Saturday, December 11, 2004

Stem Cells Re-Grow Dead Brain Tissue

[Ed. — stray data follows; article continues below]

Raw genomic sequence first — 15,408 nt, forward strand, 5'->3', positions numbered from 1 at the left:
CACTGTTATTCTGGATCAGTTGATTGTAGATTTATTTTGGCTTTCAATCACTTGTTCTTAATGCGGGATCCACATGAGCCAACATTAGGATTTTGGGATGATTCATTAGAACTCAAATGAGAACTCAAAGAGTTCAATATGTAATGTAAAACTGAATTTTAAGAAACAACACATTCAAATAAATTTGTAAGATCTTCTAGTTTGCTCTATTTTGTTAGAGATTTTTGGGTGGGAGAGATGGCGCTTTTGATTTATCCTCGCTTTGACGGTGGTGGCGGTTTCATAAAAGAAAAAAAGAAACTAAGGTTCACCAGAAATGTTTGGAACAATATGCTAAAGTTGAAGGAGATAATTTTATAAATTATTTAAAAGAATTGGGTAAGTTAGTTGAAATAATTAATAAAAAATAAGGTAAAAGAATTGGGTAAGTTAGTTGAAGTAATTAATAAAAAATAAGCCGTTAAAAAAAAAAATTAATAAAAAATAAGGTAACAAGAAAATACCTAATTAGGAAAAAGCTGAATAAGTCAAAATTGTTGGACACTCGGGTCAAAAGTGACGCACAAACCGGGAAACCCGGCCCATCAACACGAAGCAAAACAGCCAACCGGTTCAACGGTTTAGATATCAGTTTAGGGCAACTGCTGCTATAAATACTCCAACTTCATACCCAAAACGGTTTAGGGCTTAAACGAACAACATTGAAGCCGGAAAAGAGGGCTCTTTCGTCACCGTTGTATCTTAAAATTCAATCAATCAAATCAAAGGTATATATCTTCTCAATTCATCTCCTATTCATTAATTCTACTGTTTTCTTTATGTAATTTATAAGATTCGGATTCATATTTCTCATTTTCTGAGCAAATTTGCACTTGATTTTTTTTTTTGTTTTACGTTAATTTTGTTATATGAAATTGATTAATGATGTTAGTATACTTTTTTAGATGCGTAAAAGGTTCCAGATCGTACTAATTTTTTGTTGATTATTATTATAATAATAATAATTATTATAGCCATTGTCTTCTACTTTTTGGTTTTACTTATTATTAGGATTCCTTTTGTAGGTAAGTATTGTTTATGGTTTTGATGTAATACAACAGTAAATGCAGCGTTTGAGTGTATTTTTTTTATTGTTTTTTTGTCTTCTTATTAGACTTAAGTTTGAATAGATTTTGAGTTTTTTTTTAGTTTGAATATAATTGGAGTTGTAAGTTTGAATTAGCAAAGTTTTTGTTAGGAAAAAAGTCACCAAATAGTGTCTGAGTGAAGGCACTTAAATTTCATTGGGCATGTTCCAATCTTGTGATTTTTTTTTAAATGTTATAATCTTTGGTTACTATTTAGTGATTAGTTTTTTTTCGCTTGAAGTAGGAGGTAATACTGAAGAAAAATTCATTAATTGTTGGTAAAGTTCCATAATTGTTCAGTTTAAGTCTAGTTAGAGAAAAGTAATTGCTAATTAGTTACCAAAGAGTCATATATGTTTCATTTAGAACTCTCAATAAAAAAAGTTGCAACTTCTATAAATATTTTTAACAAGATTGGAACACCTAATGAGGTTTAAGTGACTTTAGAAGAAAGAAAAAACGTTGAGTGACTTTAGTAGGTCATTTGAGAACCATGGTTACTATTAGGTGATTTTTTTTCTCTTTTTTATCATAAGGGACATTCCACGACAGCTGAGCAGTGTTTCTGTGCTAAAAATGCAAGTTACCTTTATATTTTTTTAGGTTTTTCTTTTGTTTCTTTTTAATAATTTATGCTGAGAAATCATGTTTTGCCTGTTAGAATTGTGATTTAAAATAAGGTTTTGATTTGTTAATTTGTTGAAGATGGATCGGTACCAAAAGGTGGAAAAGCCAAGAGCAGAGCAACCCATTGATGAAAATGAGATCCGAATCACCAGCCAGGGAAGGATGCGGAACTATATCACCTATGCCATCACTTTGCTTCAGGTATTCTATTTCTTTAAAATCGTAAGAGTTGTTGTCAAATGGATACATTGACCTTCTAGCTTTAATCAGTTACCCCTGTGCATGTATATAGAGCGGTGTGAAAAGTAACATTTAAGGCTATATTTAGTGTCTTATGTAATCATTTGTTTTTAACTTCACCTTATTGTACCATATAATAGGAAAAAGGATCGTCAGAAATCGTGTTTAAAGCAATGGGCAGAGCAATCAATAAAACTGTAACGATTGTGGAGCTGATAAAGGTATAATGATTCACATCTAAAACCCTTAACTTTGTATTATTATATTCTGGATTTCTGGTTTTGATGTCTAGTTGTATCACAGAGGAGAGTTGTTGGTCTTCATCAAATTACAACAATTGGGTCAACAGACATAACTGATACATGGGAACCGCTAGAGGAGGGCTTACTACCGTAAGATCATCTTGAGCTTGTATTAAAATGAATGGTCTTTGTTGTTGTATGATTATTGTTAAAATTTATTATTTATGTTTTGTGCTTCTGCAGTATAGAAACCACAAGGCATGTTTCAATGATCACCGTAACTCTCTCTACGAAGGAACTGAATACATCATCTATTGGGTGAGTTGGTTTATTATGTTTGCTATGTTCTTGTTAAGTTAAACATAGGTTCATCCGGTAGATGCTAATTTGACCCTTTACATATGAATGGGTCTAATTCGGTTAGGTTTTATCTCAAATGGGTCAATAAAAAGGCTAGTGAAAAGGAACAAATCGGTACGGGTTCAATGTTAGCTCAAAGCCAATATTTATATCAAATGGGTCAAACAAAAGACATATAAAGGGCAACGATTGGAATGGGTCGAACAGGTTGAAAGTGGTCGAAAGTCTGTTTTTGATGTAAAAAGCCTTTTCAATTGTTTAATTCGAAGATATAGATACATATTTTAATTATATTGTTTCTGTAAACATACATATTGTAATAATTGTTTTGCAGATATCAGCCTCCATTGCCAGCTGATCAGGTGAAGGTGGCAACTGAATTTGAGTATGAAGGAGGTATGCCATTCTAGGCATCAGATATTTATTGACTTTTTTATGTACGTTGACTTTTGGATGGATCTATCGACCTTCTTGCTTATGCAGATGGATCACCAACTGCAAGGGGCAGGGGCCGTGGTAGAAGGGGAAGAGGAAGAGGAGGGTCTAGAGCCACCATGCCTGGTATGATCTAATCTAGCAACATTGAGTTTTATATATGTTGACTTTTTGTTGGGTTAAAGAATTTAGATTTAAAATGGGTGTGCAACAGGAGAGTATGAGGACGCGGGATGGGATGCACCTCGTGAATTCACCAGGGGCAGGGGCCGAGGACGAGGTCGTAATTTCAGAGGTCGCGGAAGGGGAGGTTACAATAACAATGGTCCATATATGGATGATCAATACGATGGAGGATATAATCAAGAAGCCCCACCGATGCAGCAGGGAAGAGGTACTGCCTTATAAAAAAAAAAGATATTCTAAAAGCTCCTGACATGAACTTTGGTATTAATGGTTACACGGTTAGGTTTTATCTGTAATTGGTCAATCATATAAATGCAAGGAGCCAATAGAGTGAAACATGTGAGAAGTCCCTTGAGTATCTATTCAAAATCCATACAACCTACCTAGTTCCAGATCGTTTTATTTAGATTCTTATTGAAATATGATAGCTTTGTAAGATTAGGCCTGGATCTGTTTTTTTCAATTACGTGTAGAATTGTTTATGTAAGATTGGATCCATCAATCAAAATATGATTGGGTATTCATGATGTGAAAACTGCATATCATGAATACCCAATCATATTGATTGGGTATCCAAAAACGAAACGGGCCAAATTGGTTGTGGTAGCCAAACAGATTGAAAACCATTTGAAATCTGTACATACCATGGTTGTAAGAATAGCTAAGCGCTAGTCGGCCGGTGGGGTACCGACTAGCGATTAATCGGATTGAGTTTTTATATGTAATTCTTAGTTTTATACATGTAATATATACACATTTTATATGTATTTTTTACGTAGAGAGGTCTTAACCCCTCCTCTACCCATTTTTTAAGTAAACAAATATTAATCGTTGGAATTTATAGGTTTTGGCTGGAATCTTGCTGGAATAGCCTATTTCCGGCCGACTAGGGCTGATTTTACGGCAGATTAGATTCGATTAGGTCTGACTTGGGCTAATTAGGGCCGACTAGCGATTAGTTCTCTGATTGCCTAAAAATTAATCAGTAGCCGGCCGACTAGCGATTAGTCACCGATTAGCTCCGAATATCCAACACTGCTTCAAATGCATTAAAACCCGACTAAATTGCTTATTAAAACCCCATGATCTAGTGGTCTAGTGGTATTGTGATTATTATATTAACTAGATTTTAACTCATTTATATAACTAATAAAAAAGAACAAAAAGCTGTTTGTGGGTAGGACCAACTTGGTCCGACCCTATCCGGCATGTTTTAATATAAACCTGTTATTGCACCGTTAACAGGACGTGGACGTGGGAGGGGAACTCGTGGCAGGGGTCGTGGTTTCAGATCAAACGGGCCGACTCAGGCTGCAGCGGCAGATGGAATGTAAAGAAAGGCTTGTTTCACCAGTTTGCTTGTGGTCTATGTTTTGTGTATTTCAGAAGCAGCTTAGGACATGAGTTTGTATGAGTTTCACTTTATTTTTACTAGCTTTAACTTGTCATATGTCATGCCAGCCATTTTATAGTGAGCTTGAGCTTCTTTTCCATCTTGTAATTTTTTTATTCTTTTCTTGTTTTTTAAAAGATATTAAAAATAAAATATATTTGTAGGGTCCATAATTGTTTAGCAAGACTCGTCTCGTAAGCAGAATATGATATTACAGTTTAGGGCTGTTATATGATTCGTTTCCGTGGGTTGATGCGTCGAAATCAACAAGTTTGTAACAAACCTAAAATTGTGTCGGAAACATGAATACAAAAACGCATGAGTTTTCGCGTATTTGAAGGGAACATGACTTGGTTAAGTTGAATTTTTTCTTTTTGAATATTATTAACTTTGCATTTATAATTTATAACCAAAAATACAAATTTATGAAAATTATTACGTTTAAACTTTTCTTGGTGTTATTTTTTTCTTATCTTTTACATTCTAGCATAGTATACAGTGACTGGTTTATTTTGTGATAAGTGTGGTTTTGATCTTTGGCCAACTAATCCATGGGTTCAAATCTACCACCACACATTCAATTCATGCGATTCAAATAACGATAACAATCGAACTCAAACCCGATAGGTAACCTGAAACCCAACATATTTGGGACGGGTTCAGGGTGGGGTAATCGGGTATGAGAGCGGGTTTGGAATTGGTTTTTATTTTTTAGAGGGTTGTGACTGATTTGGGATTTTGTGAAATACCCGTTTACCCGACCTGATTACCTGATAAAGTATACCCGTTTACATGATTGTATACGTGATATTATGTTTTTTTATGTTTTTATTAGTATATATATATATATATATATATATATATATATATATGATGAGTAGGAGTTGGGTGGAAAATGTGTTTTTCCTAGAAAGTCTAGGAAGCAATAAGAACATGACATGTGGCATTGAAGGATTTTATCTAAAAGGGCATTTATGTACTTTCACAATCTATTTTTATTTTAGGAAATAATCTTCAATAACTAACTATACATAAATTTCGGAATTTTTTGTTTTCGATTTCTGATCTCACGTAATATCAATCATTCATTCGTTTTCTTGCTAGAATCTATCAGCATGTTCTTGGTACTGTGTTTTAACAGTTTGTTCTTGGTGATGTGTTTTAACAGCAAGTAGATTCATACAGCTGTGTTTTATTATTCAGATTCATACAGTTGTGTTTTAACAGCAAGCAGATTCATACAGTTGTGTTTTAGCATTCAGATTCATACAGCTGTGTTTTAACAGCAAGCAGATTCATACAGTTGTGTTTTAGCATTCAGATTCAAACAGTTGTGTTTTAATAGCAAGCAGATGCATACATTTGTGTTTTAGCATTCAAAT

Korean Scientists Use Bone Marrow Stem Cells to Re-Grow Dead Brain TissueSONGEUI, December 10, 2004 ( - Professors Rha Hyoung-kyun and Lee Jong-wook, of the medical college of the Catholic University of Korea, have discovered that adult stem cells can be implanted into damaged areas of the brain to re-build dead tissue. The researchers worked with five cerebral infarction patients who suffered severe symptoms of paralysis and speech disorder. Cerebral infarction is the formation of an area of dead tissue in the brain caused by insufficient blood flow and until the advent of stem cells, it was considered incurable. If blood flow in the brain becomes blocked it is possible for bypass surgery to correct the problem, but brain cells do not regenerate the same way as other tissues and damage can cause severe, lifelong infirmity. More observation is needed to confirm results, but the doctors were optimistic. "It may be too early to conclude the transplantation of stem cells is the only reason for an improvement in the patients' condition, because we haven't confirmed the rebirth of brain cells in a molecular biological way," Rha said. "But as it was proven in animal experiments that stem cells can partly restore brain cells, we consider stem cells helped the treatment in these clinical experiments as well," he added.The researchers did bypass surgery on the five patients, they then injected cells taken from bone marrow into ten damaged areas of the brain. Three of the five patients have had great improvement in their speech disorder and paralysis. MRI scans have shown a reduction in the amount of damaged tissue. "One of the patients could not communicate at all before the surgery, but he can now communicate with his wife," Rha said.

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